But my brain needed new material, so I went off to my favourite bookshop to investigate; unfortunately, while they did have some great value books, I already owned them. A bit depressed from this lack of reading material, I sat in front of my computer and typed in "diamond age" etext into Google. A few clicks later and I had a full copy of The Diamond Age (an excellent SF novel by Neal Stephenson) on my computer, as well as a copy of Neuromancer by William Gibson for later perusal.
How do I feel about this? Well, my immediate feeling was of pleasure that I had something decent to read. Then came the faint nagging suspicion that perhaps the download of novels from the Internet isn't the most moral behaviour you can engage in (and let us not talk of MP3s either!). So I eventually resolved to buy these books when I have the chance - reading books on acomputer using an LCD screen and Cleartype is perfectly good on the eyes, but the experience of actually owning a physical book is something that won't be readily replaced by a bunch of bits on a solid state device, and this is coming from someone who'll be the first in line to buy a flexible electronic ink reader.
Wednesday, February 27
Children exhibit some rather peculiar beliefs when they are young. In the phase of mental development that some call preoperational thought, which lasts from about two to six years old, children are non-conservative. This has nothing to do with political ideologies; instead it refers to children's perception of reality.
There's a very interesting experiment you can do with non-conserving children (if you have one handy, it might be educational to try it out yourself). Get two identically shaped glasses, and fill them up with equal amounts of water. Obviously this should be done in the guise of a game or something or else the kid is going to be a bit confused. Make the child agree that there is an equal amount of water in the glasses. Now, get a long, thin glass, and pour the contents of one of the glasses into it. The long thin glasses should have a higher level of water than the other glass, but of course it has the same volume of water.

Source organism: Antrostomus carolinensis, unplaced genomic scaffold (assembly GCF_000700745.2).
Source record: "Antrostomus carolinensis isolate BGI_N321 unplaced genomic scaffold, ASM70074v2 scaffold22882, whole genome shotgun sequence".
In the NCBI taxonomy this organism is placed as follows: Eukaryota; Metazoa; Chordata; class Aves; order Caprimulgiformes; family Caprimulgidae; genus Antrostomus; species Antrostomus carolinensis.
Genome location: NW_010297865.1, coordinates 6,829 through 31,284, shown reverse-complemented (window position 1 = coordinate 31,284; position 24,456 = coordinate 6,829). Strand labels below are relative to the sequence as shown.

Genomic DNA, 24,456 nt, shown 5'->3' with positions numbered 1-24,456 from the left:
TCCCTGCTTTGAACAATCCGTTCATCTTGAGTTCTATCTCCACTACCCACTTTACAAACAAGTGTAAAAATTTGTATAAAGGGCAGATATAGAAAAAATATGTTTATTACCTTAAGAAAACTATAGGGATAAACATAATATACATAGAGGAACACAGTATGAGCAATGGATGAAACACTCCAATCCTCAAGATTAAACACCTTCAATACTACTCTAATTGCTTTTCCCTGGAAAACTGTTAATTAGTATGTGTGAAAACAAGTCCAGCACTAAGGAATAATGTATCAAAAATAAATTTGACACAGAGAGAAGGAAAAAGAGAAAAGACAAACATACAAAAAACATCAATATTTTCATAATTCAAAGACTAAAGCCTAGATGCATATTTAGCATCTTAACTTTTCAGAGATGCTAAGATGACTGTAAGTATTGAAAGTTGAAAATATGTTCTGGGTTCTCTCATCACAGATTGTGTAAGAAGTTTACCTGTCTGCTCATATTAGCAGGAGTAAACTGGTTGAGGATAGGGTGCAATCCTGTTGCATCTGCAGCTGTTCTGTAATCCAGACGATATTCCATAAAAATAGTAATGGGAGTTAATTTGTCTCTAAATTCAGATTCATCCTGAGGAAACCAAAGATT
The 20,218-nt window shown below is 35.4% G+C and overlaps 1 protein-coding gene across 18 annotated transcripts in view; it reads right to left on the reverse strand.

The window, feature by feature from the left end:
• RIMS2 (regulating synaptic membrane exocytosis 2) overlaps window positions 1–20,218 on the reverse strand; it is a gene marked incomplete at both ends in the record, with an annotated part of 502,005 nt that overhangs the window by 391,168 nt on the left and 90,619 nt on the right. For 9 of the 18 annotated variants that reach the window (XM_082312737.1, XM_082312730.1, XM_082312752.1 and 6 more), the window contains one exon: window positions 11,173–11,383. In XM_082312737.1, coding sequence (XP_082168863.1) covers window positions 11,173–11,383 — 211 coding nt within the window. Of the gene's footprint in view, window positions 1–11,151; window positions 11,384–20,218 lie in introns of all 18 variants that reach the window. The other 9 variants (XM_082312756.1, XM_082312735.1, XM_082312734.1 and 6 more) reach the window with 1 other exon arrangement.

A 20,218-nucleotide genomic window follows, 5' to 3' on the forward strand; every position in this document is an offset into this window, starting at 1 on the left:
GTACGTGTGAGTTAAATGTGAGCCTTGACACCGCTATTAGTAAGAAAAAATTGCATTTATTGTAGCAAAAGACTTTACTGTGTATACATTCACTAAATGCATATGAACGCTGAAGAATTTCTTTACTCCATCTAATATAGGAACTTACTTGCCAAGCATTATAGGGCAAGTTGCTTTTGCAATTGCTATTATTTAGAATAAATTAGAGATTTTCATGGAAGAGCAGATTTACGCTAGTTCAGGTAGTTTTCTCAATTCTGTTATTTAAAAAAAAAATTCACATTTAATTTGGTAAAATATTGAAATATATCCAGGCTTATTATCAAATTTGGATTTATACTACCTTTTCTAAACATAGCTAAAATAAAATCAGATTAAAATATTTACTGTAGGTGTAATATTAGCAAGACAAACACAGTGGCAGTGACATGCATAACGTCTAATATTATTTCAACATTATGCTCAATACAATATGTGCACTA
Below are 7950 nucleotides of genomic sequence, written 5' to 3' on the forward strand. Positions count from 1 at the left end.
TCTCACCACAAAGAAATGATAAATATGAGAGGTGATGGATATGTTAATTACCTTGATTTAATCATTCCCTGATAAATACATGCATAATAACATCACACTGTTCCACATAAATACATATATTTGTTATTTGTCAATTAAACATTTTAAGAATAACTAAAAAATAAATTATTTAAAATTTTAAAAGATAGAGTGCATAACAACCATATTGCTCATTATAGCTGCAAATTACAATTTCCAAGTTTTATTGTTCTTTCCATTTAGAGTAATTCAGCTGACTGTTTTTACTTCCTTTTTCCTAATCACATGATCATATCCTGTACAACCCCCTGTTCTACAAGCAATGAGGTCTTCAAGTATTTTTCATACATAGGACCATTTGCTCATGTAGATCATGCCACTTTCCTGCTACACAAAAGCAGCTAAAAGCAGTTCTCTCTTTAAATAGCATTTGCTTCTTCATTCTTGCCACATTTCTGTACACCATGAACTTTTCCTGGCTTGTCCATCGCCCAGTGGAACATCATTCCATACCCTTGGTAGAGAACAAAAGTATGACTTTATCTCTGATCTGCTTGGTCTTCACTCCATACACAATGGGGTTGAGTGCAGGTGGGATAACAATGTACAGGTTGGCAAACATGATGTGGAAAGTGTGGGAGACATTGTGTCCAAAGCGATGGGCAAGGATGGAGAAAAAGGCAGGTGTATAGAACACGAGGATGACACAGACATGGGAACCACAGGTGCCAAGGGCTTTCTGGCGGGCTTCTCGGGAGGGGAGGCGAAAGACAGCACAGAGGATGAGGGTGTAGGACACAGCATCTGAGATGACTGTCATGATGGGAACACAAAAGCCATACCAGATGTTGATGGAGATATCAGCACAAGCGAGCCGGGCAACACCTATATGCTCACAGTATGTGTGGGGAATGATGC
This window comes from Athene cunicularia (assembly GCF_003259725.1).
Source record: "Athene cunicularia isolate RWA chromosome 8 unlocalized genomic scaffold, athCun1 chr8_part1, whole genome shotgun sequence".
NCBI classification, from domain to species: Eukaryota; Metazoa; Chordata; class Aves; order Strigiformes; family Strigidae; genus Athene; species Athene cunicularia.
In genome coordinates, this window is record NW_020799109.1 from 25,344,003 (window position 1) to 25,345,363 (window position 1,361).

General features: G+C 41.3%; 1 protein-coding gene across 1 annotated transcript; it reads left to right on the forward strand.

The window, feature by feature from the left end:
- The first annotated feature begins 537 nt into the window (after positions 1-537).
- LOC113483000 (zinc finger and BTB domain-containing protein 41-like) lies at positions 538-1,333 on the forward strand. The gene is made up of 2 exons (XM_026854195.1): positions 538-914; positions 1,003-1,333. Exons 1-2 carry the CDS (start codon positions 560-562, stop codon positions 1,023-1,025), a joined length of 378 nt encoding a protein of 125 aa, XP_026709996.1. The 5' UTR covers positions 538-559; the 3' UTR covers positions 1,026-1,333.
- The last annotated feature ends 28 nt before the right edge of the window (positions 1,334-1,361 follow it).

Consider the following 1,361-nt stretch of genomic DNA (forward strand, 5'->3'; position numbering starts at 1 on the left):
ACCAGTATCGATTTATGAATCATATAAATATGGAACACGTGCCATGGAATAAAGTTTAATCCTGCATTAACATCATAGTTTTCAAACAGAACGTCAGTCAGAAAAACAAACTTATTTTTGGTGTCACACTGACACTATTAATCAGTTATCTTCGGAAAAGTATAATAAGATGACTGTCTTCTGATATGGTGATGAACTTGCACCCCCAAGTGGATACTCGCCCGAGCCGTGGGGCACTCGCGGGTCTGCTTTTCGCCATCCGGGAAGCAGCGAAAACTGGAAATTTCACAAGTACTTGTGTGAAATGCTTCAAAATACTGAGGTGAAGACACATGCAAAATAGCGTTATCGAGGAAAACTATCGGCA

Does the child agree that there is an equal amount of water in the glasses though? No. Why not? Because one of the glasses (the long thin one) is filled to a higher level. Very strange.
You can do this sort of thing with lines of sweets, where you get two lines of equal numbers of sweets, which the child will agree are equal, then then spread one line out so that it is longer (the child thinks that there's more sweets in that line - even after counting them).
So you might think, "Oh, this isn't surprising, they're only kids, and no wonder they think that length or height equates to amount." But why 'no wonder'? Why do children suddenly undergo a qualitative change in thinking at about six years old, such that they suddenly become non-conserving and are able to answer these questions properly?
We were shown a very amusing video that showed two kids of the same age arguing over whether two equally long pencil were in fact equally long. The experimenters had placed the kids at opposite ends of a table and places the pencils perpendicular to the children, parallel but slightly staggered next to each other. This meant that each child would see that one of the pencils was slightly further away from him than the other - but of course the pencil in question would differ between the two children since they are looking from opposite directions. They were told to decide amongst themselves which pencil was longer, and when they did they would have to call their teacher and put the pencils back in the way they found them.